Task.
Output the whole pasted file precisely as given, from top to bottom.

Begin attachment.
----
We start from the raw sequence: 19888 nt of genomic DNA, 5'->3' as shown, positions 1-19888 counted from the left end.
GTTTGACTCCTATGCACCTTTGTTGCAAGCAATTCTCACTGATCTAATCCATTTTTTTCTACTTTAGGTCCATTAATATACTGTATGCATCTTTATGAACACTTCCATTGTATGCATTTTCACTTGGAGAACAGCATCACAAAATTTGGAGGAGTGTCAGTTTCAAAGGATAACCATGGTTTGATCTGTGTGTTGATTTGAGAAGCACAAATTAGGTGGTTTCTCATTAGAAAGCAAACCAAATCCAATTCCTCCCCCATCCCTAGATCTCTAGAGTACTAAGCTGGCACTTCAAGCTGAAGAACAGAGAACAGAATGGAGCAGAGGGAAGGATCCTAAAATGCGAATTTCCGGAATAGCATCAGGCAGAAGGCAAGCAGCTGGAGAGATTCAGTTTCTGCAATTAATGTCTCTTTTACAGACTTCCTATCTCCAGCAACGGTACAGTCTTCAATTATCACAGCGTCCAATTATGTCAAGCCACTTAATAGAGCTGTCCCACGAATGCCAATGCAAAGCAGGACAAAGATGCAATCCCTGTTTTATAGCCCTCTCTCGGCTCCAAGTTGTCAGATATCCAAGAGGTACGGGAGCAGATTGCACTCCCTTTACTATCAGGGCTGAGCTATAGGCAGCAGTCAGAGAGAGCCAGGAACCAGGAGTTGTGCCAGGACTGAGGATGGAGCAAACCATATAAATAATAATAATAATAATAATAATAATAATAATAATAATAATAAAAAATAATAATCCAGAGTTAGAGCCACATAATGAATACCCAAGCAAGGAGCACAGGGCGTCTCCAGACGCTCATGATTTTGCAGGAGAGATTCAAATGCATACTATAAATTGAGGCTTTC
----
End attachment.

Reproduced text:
We start from the raw sequence: 19888 nt of genomic DNA, 5'->3' as shown, positions 1-19888 counted from the left end.
GTTTGACTCCTATGCACCTTTGTTGCAAGCAATTCTCACTGATCTAATCCATTTTTTTCTACTTTAGGTCCATTAATATACTGTATGCATCTTTATGAACACTTCCATTGTATGCATTTTCACTTGGAGAACAGCATCACAAAATTTGGAGGAGTGTCAGTTTCAAAGGATAACCATGGTTTGATCTGTGTGTTGATTTGAGAAGCACAAATTAGGTGGTTTCTCATTAGAAAGCAAACCAAATCCAATTCCTCCCCCATCCCTAGATCTCTAGAGTACTAAGCTGGCACTTCAAGCTGAAGAACAGAGAACAGAATGGAGCAGAGGGAAGGATCCTAAAATGCGAATTTCCGGAATAGCATCAGGCAGAAGGCAAGCAGCTGGAGAGATTCAGTTTCTGCAATTAATGTCTCTTTTACAGACTTCCTATCTCCAGCAACGGTACAGTCTTCAATTATCACAGCGTCCAATTATGTCAAGCCACTTAATAGAGCTGTCCCACGAATGCCAATGCAAAGCAGGACAAAGATGCAATCCCTGTTTTATAGCCCTCTCTCGGCTCCAAGTTGTCAGATATCCAAGAGGTACGGGAGCAGATTGCACTCCCTTTACTATCAGGGCTGAGCTATAGGCAGCAGTCAGAGAGAGCCAGGAACCAGGAGTTGTGCCAGGACTGAGGATGGAGCAAACCATATAAATAATAATAATAATAATAATAATAATAATAATAATAATAATAAAAAATAATAATCCAGAGTTAGAGCCACATAATGAATACCCAAGCAAGGAGCACAGGGCGTCTCCAGACGCTCATGATTTTGCAGGAGAGATTCAAATGCATACTATAAATTGAGGCTTTC